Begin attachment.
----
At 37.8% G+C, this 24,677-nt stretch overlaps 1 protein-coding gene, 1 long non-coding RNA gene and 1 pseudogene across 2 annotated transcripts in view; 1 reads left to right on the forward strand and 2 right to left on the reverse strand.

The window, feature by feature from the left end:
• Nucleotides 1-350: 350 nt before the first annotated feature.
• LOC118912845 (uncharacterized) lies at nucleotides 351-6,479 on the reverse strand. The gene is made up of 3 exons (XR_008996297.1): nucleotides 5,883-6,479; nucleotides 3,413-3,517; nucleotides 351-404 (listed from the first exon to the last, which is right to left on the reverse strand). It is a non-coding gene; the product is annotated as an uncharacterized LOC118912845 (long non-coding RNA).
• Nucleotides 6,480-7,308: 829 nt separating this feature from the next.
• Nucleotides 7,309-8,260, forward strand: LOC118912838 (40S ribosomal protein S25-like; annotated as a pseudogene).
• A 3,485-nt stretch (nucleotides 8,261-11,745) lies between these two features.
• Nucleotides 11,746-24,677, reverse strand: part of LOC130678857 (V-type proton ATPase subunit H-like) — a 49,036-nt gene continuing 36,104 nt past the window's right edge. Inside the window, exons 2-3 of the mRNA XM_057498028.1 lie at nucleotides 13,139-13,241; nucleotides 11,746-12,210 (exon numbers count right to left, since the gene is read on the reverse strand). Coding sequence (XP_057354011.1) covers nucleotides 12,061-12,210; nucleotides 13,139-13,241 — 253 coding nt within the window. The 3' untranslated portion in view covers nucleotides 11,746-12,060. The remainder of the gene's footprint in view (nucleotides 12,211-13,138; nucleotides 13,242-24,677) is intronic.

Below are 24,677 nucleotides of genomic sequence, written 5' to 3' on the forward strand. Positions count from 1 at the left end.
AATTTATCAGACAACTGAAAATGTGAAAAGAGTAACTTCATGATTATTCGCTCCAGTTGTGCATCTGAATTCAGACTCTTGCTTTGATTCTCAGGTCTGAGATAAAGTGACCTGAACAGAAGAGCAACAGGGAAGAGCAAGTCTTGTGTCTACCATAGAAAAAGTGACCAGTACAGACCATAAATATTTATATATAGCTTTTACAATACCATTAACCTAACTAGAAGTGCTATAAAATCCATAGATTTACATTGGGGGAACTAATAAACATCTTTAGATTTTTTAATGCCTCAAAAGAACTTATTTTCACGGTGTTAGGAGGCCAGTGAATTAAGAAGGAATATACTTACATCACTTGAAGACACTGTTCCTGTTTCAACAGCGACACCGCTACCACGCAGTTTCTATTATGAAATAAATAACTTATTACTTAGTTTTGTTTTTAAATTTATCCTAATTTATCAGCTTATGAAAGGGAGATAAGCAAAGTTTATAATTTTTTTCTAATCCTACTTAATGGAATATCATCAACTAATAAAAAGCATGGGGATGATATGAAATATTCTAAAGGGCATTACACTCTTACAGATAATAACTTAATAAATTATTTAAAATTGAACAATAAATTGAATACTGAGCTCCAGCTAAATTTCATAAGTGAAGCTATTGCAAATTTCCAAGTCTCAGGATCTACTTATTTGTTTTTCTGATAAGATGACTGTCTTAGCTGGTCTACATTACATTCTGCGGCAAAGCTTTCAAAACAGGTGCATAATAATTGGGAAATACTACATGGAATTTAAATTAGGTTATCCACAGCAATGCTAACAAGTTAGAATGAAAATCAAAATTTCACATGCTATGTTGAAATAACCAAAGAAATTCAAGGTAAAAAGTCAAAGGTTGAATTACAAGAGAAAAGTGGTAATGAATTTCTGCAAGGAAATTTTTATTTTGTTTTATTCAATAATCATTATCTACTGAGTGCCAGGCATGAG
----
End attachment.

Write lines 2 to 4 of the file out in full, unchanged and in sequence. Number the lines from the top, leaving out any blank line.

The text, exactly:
The window, feature by feature from the left end:
• Nucleotides 1-350: 350 nt before the first annotated feature.
• LOC118912845 (uncharacterized) lies at nucleotides 351-6,479 on the reverse strand. The gene is made up of 3 exons (XR_008996297.1): nucleotides 5,883-6,479; nucleotides 3,413-3,517; nucleotides 351-404 (listed from the first exon to the last, which is right to left on the reverse strand). It is a non-coding gene; the product is annotated as an uncharacterized LOC118912845 (long non-coding RNA).